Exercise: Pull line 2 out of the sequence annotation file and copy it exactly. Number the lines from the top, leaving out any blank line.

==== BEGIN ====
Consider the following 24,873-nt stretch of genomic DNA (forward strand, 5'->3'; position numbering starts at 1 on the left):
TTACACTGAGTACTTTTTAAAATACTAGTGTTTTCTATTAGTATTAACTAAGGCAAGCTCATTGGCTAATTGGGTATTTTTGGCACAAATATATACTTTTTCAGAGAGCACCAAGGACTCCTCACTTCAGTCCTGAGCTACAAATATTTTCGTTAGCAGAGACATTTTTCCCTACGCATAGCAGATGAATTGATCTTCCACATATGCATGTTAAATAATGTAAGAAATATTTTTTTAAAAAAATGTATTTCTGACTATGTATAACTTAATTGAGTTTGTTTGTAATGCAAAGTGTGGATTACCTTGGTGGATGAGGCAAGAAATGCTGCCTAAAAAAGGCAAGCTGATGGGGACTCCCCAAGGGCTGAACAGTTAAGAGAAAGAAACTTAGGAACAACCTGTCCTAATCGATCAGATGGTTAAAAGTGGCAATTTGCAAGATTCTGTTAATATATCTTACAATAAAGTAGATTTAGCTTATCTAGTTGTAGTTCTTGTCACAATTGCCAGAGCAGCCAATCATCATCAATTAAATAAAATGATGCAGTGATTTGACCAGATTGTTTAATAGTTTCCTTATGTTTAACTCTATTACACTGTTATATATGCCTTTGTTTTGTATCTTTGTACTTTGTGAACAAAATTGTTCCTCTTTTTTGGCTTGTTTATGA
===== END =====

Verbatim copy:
TTACACTGAGTACTTTTTAAAATACTAGTGTTTTCTATTAGTATTAACTAAGGCAAGCTCATTGGCTAATTGGGTATTTTTGGCACAAATATATACTTTTTCAGAGAGCACCAAGGACTCCTCACTTCAGTCCTGAGCTACAAATATTTTCGTTAGCAGAGACATTTTTCCCTACGCATAGCAGATGAATTGATCTTCCACATATGCATGTTAAATAATGTAAGAAATATTTTTTTAAAAAAATGTATTTCTGACTATGTATAACTTAATTGAGTTTGTTTGTAATGCAAAGTGTGGATTACCTTGGTGGATGAGGCAAGAAATGCTGCCTAAAAAAGGCAAGCTGATGGGGACTCCCCAAGGGCTGAACAGTTAAGAGAAAGAAACTTAGGAACAACCTGTCCTAATCGATCAGATGGTTAAAAGTGGCAATTTGCAAGATTCTGTTAATATATCTTACAATAAAGTAGATTTAGCTTATCTAGTTGTAGTTCTTGTCACAATTGCCAGAGCAGCCAATCATCATCAATTAAATAAAATGATGCAGTGATTTGACCAGATTGTTTAATAGTTTCCTTATGTTTAACTCTATTACACTGTTATATATGCCTTTGTTTTGTATCTTTGTACTTTGTGAACAAAATTGTTCCTCTTTTTTGGCTTGTTTATGA